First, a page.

This week marks thirty years since U2 released their fifth studio album, The Joshua Tree, which went on to become one of the most iconic albums in history.

On Thursday morning, Dave Fanning was joined by Steve Averill, who has designed every album cover for U2 from Boy to Songs of Innocence. He explained that the Joshua tree on the album’s seminal cover was discovered by chance when the band was travelling through the California desert with photographer, Anton Corbijn, early one morning.

“The idea was to find some place in America where civilization and the desert met. On the way to the Joshua Tree National Park, Anton suddenly said, ‘Stop the coach!’…There was a tree on its own in the distance….It looked magnificent and was an emblem for what was going on.”

Designer Steve Averill

The band had already decided to name the album The Joshua Tree to reflect the religious and political themes that ran through the songs. The tree was named, according to Mormon legend, by early American settlers after the prophet, Joshua, because the trees branches reminded them of the image of the prophet raising his hands in prayer. The trees usually grow close together, so seeing a solitary tree in the California desert was unusual.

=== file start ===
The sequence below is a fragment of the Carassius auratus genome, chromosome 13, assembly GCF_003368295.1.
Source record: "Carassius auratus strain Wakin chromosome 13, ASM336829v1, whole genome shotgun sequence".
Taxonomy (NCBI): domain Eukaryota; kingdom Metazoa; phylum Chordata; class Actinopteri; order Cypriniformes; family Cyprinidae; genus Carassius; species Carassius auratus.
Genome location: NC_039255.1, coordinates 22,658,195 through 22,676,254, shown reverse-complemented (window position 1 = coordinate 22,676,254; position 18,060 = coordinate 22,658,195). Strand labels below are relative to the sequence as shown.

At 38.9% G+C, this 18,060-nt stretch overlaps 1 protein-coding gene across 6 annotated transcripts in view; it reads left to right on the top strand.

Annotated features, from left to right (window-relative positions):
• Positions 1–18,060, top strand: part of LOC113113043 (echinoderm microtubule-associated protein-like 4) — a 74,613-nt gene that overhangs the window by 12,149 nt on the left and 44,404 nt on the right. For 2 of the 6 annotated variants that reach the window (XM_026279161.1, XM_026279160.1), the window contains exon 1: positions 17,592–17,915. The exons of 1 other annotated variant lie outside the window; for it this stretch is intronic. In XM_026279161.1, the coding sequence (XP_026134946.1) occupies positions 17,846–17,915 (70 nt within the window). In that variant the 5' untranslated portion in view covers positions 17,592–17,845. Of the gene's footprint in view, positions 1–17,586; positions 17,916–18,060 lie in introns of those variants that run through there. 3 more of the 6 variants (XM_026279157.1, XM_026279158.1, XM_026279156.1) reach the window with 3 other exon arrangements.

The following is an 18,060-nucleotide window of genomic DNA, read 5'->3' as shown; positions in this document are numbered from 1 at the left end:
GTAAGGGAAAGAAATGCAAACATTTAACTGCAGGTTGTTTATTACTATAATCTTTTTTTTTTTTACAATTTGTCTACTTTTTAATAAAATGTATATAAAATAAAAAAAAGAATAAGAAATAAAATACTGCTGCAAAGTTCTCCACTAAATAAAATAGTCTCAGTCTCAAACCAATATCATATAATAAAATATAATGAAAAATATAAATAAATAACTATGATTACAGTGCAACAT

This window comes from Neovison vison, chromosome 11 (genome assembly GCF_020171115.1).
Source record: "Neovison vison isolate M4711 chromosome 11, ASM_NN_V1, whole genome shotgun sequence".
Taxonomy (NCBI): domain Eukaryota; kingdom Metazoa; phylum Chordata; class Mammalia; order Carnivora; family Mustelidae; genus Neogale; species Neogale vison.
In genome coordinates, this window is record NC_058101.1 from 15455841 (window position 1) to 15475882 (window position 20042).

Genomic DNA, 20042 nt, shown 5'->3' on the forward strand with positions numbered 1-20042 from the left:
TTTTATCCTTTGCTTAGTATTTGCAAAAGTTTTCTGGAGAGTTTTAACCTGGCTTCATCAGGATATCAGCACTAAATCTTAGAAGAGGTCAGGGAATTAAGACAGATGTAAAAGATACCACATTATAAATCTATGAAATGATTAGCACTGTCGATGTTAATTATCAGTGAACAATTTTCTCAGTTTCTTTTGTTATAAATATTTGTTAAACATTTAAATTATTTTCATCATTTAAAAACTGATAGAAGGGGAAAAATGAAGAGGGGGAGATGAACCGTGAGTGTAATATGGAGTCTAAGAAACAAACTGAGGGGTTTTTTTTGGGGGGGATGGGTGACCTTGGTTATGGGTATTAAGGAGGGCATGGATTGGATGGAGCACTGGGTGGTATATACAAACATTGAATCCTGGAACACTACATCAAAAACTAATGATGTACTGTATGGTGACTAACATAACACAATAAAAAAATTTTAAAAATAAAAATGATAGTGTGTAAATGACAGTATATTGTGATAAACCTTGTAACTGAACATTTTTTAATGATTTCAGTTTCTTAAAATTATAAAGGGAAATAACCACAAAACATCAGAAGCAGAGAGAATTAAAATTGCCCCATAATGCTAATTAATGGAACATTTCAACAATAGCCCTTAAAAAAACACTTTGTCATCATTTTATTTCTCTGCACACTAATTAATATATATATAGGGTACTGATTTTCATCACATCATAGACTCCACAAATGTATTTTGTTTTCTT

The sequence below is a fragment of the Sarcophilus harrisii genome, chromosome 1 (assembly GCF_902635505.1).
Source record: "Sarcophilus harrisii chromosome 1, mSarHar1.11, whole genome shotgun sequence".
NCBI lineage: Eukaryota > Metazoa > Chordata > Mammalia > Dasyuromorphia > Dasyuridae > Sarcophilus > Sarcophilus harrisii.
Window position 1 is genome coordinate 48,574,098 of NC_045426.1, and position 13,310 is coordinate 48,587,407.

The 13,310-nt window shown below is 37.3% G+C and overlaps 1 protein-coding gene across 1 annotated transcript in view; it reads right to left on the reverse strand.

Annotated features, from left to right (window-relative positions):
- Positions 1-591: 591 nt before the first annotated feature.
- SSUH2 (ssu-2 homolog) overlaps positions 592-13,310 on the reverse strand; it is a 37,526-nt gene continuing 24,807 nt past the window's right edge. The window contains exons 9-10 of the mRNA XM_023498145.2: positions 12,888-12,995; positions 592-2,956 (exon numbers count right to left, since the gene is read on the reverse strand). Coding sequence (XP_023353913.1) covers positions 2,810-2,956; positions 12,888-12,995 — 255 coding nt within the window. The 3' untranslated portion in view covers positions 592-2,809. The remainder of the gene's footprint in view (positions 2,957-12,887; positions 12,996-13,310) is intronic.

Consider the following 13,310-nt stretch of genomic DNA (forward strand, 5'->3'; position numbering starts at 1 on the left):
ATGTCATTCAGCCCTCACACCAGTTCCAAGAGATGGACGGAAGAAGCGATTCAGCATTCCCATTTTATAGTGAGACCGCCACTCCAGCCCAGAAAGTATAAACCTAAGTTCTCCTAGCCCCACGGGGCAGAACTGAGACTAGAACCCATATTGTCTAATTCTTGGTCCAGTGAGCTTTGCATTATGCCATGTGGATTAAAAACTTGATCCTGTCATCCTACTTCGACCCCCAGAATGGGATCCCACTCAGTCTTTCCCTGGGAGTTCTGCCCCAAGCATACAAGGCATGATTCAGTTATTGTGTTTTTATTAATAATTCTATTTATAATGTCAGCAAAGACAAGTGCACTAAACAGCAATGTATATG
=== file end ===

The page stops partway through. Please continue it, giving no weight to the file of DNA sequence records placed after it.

But what they hadn’t realised was that they had wandered onto land owned by the military, which was used to run drills and tests. As they prepared for the shoot, in the silence of the desert, three jets flew overhead. “It was a very eerie experience,” said Steve.

The band never made it to the Joshua Tree National Park, and the solitary Joshua tree in California’s Death Valley has become a place of pilgrimage for music fans. U2 will begin The Joshua Tree Tour 2017 in May and, according to Steve, the album is as relevant as it ever was.

“The world was in turmoil then as it is now. All of those things are coming in full circle and we can’t seem to get beyond those tragedies and political situations. But the songs are universal; you don’t have to understand what was going on behind it to enjoy the songs”

To listen to the full interview with Steve Averill, click here.